Panic anxiety disorder refers to sudden surges of fearing a lot and becoming uncomfortable and getting to a peak within no time. One may have panic attacks when they have experiences of feeling abrupt and overwhelming terror for no apparent reason. The condition is estimated to affect 2% to 3% of the USA population yearly (Phillips, 2020). This anxiety can make one have physical symptoms like experiencing difficulties in breathing, sweating, and a pounding heart. Separation anxiety disorder, often in children, is the fear of being parted from people with whom they have connections and attachments.
There are many symptoms of the condition, with having excessive fear being the major. These symptoms can be classified into physical and psychological. As discussed above, every type of anxiety disorder has its specific signs, but there are general ones. The common ones are; shortness of breath, panic, fear, having sleeping problems, nausea, and dizziness. Other people may experience dry mouth, inability to concentrate, tense muscles, trembling, and nervousness.
Anxiety is treatable using medicine, psychotherapy, or both of ty are them. Psychotherapy can be used to treat people having anxiety disorders effectively. Cognitive-behavioral therapy is an example of talk therapy for helping people with the condition. It makes people with the disorder practice different ways of behaving, thinking, and reacting to situations that make them anxious. Assigning homework to the affected is advised to ensure the process is continuous. Using medicines does not cure the disorder, but they relieve the symptoms that one experiences. Psychiatrists prescribe medication, such as anti-anxiety drugs, beta-blockers, and antidepressants. With the condition being treatable, one should seek medical attention as soon as possible.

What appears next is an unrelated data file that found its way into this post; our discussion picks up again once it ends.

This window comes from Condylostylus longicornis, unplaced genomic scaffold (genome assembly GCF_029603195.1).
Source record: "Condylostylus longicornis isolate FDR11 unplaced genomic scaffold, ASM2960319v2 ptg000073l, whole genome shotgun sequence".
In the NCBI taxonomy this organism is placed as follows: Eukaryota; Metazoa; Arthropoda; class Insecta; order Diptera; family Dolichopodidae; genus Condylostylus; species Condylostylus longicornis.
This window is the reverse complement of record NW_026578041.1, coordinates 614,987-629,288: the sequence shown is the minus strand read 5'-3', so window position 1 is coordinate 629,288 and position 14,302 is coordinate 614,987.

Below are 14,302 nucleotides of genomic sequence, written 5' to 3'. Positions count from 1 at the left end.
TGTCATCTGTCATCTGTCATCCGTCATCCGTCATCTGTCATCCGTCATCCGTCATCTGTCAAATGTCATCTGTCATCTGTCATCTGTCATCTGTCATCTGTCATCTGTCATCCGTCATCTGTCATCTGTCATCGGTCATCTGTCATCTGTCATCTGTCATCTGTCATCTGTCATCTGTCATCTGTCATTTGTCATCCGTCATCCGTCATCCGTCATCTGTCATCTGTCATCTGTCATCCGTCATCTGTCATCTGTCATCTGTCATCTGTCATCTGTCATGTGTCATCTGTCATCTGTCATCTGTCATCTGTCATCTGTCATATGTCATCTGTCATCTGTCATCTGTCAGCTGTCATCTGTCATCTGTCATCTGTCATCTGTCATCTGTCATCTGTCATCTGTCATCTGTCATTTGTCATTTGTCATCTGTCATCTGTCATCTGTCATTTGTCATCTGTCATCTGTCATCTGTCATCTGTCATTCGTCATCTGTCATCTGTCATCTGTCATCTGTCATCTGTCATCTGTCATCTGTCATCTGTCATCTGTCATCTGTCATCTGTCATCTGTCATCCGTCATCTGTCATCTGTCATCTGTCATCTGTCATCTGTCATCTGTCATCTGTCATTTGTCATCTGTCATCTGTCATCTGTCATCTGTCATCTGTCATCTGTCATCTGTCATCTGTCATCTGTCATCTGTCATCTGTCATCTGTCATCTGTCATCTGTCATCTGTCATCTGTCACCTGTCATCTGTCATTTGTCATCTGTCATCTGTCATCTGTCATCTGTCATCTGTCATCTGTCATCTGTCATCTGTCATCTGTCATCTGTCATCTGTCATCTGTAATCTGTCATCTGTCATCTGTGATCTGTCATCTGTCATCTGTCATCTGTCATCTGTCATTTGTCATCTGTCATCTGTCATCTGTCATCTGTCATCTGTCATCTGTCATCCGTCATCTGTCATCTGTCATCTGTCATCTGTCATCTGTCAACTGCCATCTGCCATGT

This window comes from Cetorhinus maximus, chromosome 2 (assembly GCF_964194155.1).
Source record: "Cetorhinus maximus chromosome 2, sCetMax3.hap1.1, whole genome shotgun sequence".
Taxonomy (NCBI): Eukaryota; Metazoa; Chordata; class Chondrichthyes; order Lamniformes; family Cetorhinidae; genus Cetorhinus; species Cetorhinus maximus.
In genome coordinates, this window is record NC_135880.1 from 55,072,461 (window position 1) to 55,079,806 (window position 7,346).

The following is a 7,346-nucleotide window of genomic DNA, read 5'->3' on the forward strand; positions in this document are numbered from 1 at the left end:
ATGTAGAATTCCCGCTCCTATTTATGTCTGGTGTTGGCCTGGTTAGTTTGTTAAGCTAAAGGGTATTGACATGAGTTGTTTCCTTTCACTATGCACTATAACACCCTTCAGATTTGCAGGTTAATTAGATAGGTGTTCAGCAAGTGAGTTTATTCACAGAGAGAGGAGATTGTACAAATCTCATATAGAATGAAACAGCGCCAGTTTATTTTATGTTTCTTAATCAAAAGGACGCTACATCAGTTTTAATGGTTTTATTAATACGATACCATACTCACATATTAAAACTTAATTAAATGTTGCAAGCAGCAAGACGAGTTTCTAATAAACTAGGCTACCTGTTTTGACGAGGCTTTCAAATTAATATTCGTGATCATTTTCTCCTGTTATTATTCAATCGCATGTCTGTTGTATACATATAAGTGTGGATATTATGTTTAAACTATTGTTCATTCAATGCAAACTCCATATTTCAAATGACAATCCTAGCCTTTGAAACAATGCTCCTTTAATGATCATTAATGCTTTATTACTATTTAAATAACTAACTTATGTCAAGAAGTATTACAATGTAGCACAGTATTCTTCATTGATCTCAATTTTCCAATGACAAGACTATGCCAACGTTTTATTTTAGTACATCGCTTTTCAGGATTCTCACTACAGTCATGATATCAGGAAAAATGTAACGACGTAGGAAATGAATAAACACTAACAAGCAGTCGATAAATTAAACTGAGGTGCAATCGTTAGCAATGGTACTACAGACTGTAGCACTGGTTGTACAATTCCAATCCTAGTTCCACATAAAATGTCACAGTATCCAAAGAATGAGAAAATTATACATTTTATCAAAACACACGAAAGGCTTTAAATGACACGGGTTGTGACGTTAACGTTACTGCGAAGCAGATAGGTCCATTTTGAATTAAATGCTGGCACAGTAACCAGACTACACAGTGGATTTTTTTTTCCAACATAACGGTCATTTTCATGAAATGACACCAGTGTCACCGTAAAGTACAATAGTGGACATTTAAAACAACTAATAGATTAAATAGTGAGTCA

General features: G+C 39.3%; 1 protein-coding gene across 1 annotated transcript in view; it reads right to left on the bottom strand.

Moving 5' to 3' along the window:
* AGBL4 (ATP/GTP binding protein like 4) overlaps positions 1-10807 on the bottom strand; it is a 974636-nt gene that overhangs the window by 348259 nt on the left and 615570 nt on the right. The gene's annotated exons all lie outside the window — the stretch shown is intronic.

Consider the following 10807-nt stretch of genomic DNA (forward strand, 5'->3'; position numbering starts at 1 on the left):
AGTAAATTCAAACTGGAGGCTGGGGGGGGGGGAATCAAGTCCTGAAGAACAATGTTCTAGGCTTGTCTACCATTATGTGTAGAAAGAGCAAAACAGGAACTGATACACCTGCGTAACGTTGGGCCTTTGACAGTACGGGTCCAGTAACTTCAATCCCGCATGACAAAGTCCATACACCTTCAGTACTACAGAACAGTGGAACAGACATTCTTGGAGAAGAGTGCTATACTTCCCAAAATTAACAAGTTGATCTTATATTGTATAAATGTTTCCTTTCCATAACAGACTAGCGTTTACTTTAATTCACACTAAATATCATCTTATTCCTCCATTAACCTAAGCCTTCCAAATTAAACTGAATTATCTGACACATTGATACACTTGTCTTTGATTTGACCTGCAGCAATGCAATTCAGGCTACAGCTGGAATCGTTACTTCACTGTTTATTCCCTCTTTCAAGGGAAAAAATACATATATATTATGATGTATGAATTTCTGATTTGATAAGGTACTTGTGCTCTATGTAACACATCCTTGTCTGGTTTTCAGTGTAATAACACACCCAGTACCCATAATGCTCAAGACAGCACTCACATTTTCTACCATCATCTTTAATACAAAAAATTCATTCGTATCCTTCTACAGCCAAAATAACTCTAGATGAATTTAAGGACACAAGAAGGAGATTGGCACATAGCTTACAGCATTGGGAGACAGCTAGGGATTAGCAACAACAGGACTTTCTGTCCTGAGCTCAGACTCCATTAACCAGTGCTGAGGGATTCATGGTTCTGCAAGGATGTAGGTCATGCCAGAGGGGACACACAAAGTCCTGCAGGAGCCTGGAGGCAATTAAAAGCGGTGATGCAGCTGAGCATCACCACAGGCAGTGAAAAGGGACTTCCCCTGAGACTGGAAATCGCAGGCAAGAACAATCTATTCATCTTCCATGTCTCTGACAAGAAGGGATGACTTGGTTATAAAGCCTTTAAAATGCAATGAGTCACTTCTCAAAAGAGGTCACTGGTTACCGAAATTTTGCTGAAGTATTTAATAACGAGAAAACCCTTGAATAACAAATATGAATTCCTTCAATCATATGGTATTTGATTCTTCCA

In conclusion, anxiety is one of the common psychological disorders in the USA. The symptoms are exhibited very early, and this makes the condition quickly noted. The biology of the illness is known, with recent research showing that it is genetic. With the causes being psychological and environmental, one can avoid them, especially the environmental ones as a way of prevention. People having the disorder should consider getting medical attention since it is treatable.
Asher, M., Asnaani, A., & Aderka, I. M. (2017). Gender differences in social anxiety disorder: A review. Clinical psychology review, 56, 1-12. Web.
Phillips, K. (2020). Mental illness is not anyone’s fault: A review of NAMI, the National Alliance on Mental Illness. Journal of Consumer Health on the Internet, 24(1), 75-81. Web.
Yirmiya, K., Djalovski, A., Motsan, S., Zagoory-Sharon, O., & Feldman, R. (2018). Stress and immune biomarkers interact with parenting behavior to shape anxiety symptoms in trauma-exposed youth. Psychoneuroendocrinology, 98, 153-160. Web.